Top Tibetan monk faces money-laundering charges in India
Karmapa Urgyen Trinley, a top Tibetan monk who is seen as a potential successor to the Dalai Lama, is to be prosecuted for money-laundering after an Indian court overturned a decision to drop charges, police said on Thursday.Updated: Jul 09, 2015 17:29 IST
Karmapa Urgyen Trinley, a top Tibetan monk who is seen as a potential successor to the Dalai Lama, is to be prosecuted for money-laundering after an Indian court overturned a decision to drop charges, police said on Thursday.
At a hearing on Wednesday at the Himachal Pradesh high court, a judge issued an order for authorities to open criminal proceedings against Trinley over the recovery of around $1 million in foreign currency during a raid on his Buddhist monastery four years ago.
Although criminal conspiracy charges were filed in the aftermath of the raid, a district court had dismissed the case in 2012 in a verdict that was later appealed and the subject of Wednesday's hearing.
"The impugned order of May 21, 2012, passed by the judicial magistrate of Una is quashed and dismissed," Judge Sureshwar Thakur said in his judgement, a copy which has been obtained by AFP.
Local police chief Anupam Sharma confirmed that the first step in bringing a prosecution had begun.
"We have already filed a chargesheet in the court against him," Sharma told AFP, meaning that police have filed an outline of the evidence against the accused with the court.
The case dates back to a raid in January 2011 on a monastery in the Himalayan town of Dharamshala in which investigators say stacks of bank notes from 26 different currencies were recovered, including more than $100,000 worth of Chinese yuan.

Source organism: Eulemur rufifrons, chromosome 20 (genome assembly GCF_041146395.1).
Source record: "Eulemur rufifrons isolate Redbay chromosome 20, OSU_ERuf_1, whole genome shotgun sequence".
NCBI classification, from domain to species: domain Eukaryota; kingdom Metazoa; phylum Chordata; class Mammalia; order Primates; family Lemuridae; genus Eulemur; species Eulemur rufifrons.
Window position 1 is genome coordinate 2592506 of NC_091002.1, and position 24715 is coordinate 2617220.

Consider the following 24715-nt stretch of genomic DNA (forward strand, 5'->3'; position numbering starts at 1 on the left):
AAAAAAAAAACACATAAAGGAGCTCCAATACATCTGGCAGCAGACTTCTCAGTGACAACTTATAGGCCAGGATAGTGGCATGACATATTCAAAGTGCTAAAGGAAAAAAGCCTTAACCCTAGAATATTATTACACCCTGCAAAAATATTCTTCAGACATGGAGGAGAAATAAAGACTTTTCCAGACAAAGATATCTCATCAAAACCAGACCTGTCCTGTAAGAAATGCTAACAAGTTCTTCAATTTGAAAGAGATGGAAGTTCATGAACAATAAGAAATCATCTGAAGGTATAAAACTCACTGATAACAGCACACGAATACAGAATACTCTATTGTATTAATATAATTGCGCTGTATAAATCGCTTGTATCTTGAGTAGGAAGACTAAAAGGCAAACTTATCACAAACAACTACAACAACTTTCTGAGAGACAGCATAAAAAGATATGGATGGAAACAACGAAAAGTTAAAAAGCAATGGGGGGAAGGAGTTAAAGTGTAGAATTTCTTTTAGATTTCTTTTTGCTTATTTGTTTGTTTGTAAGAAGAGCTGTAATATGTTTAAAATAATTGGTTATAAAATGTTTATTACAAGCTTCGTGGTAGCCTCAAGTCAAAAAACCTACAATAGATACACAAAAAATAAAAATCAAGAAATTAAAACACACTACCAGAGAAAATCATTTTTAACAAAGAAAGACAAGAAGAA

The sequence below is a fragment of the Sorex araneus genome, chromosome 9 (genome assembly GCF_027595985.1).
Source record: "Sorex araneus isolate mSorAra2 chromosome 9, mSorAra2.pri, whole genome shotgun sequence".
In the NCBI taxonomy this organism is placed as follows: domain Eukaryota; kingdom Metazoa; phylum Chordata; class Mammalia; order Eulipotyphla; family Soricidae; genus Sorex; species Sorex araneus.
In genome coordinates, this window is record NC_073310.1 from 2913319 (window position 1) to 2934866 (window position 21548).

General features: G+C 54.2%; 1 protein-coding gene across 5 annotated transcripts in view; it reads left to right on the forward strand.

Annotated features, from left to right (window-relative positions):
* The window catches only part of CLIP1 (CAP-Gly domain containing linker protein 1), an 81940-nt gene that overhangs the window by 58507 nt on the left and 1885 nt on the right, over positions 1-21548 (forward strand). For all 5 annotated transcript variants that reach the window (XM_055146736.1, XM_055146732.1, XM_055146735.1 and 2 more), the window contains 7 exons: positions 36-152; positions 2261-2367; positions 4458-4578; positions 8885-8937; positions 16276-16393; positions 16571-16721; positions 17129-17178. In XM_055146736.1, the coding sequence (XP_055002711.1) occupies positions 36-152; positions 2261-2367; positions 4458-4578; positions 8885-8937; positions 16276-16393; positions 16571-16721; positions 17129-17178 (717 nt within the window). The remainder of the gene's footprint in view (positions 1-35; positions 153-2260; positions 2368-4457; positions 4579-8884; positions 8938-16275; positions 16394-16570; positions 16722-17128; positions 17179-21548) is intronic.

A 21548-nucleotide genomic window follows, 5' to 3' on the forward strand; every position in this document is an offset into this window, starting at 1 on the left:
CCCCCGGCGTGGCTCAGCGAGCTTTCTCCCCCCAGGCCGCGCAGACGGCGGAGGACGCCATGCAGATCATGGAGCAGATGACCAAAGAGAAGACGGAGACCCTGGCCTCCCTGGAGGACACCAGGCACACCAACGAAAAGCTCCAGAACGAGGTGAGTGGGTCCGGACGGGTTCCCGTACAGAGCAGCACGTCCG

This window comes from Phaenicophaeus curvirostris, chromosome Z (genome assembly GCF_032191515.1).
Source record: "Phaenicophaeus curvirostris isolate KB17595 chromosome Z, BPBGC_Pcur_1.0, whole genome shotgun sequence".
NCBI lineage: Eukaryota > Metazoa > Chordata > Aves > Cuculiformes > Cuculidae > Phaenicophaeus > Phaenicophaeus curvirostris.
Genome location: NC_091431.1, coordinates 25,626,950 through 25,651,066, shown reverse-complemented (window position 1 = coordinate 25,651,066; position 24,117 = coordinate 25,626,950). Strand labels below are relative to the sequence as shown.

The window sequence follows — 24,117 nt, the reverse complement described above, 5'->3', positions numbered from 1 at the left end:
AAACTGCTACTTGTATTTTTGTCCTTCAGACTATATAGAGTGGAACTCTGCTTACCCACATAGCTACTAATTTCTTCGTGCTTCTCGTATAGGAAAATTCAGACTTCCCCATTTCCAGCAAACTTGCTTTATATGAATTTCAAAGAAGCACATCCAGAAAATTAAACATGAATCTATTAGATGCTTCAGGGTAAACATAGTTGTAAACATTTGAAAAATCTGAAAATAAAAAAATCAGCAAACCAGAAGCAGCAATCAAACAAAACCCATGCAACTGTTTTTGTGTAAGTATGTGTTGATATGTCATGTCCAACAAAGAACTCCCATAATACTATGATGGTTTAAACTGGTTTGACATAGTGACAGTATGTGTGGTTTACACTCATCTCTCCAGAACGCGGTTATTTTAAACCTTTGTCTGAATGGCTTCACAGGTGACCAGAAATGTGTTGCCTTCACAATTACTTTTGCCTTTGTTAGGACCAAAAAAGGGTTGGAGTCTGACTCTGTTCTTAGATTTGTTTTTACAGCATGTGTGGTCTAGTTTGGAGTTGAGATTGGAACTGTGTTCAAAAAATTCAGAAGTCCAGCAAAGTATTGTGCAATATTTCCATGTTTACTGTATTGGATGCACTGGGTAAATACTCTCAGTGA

The raid came after two people were pulled over by police in a car containing large amounts of cash. During interrogations, the pair said the money was meant for a land deal involving a trust headed by Trinley.
The 30-year-old Trinley has denied any wrongdoing, saying the bank notes found in the monastery were donations from devotees which had accumulated over the years and that he had no involvement in the land deal.
The monk is revered by followers as the 17th incarnation of the head of the Karma Kagyu lineage, one of the four major schools of Tibetan Buddhism.
He fled Tibet at the turn of the century at the age of 14, reaching India after an eight-day journey by foot and horseback over the Himalayas.
Since fleeing, he has mainly lived at the Gyuto Monastery in Dharamshala, the northern Indian hill station that is the seat of the Tibetan government in exile.
Trinley is recognised by both China and the Dalai Lama as the reincarnation of the Karmapa Lama, head of the Karma Kagyu lineage, one of Tibetan Buddhism's four major schools.
He is seen as as having the highest profile of a cast of young lamas who could succeed the Dalai Lama who has just turned 80.
His appearances with the Dalai Lama have fuelled speculation he is being groomed as the Nobel peace laureate's spiritual successor.
His spokesperson Kunzang Chungyalpa said Trinley has great faith in India's judicial system.
"He strongly believes truth will prevail at the end," he told AFP.